As long ago as the Middle Ages the smoking technique was being used to even out differences in tone on wooden surfaces and achieve a hazelnut to deep chocolate colour with an elegant natural sheen. The practice fell into disuse in recent years because of the decline in popularity of dark woods. Now with the resurgence of darker colours the smoking process again has become very popular.The differences in the tannic acid content of the wood cause slight variations in colour with unique light-and-dark shadow effects. In timber where the formation of heartwood is incomplete, areas of light-coloured sapwood remain visible after smoking. These characteristics are typical of the Eucalypt, European oaks and give smoked veneers its unmistakable natural identity.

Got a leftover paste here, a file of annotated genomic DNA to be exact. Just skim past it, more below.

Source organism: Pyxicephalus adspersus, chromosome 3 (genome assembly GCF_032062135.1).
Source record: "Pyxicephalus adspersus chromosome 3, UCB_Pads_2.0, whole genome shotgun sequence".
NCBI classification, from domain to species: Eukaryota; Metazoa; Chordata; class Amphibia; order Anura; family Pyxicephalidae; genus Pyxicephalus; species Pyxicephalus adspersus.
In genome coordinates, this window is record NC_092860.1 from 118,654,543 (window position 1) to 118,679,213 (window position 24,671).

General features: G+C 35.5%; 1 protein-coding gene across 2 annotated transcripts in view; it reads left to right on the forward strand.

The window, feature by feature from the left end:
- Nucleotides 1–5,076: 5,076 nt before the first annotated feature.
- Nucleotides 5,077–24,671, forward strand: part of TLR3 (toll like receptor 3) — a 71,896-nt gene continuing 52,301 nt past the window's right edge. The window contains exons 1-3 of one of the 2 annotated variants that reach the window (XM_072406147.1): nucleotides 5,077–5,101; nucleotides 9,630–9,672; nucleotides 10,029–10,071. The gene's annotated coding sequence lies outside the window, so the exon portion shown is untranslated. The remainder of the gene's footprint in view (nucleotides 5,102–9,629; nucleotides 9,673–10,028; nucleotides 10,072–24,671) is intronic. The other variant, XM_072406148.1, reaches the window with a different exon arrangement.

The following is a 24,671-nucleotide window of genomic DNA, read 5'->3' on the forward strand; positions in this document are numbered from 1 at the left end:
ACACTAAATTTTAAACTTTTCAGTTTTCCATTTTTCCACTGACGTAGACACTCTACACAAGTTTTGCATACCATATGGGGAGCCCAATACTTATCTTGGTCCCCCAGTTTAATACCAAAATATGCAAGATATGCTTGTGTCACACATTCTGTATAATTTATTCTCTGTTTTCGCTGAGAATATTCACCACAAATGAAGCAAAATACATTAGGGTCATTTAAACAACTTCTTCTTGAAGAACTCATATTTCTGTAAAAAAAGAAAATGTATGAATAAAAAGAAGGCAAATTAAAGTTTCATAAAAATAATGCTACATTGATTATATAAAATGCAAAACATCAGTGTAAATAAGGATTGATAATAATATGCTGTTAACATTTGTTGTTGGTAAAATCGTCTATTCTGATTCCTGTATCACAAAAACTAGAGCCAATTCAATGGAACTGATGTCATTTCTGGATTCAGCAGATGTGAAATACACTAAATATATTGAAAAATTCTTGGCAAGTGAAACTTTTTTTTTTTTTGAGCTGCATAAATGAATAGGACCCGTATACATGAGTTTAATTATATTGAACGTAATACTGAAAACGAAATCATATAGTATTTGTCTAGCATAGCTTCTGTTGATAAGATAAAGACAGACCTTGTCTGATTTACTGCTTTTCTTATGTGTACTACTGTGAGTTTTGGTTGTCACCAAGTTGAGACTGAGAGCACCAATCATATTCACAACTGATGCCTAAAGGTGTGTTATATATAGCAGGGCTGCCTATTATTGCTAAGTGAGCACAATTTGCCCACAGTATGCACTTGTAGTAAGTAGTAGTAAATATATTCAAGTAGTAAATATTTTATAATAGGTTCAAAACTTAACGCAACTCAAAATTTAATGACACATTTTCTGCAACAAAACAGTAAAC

Smoking with modern technology
Nowadays woods such as Eucalypt, Oaks,acacia or larch are ‘smoked’ or fumed by treating them with ammonia (NH3). This changes the surface colour after a short time and modifies the colouring throughout the entire work piece after a longer period. The colour is then, in contrast to other untreated or dyed woods, almost totally resistant to ageing and the effects of light. In addition, the physical properties of the wood are improved: it becomes more elastic, less brittle and easier to work and process. Smoked woods offer the designer a completely new range of colours.